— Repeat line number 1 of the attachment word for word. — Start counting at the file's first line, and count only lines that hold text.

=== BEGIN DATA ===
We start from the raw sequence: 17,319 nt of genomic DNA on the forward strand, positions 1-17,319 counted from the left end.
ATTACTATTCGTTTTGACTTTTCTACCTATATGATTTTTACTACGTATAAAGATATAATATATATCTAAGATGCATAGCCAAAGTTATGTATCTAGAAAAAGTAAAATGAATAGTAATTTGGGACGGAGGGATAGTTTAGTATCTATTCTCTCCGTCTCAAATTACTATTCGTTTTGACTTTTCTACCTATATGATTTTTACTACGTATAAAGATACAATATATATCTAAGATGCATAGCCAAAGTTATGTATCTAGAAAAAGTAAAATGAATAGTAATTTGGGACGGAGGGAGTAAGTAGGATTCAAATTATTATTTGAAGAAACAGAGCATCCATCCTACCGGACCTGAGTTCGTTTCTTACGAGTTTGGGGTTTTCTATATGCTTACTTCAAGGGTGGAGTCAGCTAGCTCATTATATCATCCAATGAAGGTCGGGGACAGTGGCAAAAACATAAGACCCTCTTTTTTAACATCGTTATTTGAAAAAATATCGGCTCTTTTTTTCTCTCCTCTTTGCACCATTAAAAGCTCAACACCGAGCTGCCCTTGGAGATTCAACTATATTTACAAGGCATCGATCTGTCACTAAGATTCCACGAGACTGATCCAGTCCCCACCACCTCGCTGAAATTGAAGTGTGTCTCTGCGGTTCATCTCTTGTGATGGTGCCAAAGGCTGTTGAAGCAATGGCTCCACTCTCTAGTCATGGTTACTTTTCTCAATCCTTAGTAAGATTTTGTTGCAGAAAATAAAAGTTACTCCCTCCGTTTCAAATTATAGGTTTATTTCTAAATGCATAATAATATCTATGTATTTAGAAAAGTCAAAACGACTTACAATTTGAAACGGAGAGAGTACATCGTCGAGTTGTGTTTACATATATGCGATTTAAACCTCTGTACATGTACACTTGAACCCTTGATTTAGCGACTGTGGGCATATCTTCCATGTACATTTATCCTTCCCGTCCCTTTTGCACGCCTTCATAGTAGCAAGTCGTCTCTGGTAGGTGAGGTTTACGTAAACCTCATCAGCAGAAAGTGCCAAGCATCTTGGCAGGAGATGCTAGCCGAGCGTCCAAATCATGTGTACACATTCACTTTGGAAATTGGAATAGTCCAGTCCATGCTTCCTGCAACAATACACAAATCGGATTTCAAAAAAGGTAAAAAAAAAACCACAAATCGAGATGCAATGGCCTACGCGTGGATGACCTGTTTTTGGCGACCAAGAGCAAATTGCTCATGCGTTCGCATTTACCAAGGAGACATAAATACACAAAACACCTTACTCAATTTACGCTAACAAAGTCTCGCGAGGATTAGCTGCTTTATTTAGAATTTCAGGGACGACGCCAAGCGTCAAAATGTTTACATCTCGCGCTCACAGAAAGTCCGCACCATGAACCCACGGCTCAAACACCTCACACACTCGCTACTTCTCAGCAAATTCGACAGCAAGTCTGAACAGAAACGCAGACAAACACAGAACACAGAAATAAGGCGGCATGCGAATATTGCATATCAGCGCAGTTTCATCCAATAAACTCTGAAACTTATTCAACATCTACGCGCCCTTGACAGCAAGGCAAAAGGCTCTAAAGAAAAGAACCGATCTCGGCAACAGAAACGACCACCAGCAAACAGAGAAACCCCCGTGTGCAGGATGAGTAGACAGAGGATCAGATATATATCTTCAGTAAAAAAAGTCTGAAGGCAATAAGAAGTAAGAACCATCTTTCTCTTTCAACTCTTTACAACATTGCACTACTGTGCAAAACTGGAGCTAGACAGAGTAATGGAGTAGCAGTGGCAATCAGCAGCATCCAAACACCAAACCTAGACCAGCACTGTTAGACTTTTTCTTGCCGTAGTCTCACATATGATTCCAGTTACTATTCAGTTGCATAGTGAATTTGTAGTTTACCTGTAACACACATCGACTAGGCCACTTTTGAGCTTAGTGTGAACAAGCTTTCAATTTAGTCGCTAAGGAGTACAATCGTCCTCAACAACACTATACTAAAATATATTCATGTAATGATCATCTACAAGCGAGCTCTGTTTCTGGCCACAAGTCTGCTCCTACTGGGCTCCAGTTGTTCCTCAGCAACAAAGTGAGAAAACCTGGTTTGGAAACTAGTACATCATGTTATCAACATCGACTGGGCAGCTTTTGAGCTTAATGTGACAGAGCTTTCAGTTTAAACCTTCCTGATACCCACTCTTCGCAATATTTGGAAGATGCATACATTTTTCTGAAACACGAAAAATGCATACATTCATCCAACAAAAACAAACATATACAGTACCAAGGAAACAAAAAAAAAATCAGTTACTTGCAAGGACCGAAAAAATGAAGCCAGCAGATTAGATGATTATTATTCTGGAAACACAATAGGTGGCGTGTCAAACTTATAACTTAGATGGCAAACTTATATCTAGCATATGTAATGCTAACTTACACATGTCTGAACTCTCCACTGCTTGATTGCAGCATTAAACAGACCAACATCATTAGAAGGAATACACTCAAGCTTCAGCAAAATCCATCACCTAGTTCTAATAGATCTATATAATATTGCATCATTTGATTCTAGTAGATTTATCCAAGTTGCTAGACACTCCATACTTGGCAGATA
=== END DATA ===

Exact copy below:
We start from the raw sequence: 17,319 nt of genomic DNA on the forward strand, positions 1-17,319 counted from the left end.